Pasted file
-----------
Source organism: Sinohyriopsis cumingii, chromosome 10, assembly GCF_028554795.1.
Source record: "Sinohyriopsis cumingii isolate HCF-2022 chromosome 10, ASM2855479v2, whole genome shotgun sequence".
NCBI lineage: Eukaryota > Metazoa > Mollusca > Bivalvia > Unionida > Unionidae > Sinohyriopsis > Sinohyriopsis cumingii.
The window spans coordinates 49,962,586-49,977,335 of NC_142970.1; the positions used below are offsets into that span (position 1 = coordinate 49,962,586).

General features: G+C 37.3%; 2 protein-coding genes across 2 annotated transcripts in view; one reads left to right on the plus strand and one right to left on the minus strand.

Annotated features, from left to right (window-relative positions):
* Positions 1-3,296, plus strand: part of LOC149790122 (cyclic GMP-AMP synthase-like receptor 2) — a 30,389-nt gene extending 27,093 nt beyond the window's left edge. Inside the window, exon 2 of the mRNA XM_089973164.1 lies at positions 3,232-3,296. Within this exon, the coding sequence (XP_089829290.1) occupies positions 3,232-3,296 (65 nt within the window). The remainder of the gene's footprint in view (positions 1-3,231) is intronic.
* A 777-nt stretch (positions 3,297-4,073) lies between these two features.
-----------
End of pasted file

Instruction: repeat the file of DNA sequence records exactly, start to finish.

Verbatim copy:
Source organism: Sinohyriopsis cumingii, chromosome 10, assembly GCF_028554795.1.
Source record: "Sinohyriopsis cumingii isolate HCF-2022 chromosome 10, ASM2855479v2, whole genome shotgun sequence".
NCBI lineage: Eukaryota > Metazoa > Mollusca > Bivalvia > Unionida > Unionidae > Sinohyriopsis > Sinohyriopsis cumingii.
The window spans coordinates 49,962,586-49,977,335 of NC_142970.1; the positions used below are offsets into that span (position 1 = coordinate 49,962,586).

General features: G+C 37.3%; 2 protein-coding genes across 2 annotated transcripts in view; one reads left to right on the plus strand and one right to left on the minus strand.

Annotated features, from left to right (window-relative positions):
* Positions 1-3,296, plus strand: part of LOC149790122 (cyclic GMP-AMP synthase-like receptor 2) — a 30,389-nt gene extending 27,093 nt beyond the window's left edge. Inside the window, exon 2 of the mRNA XM_089973164.1 lies at positions 3,232-3,296. Within this exon, the coding sequence (XP_089829290.1) occupies positions 3,232-3,296 (65 nt within the window). The remainder of the gene's footprint in view (positions 1-3,231) is intronic.
* A 777-nt stretch (positions 3,297-4,073) lies between these two features.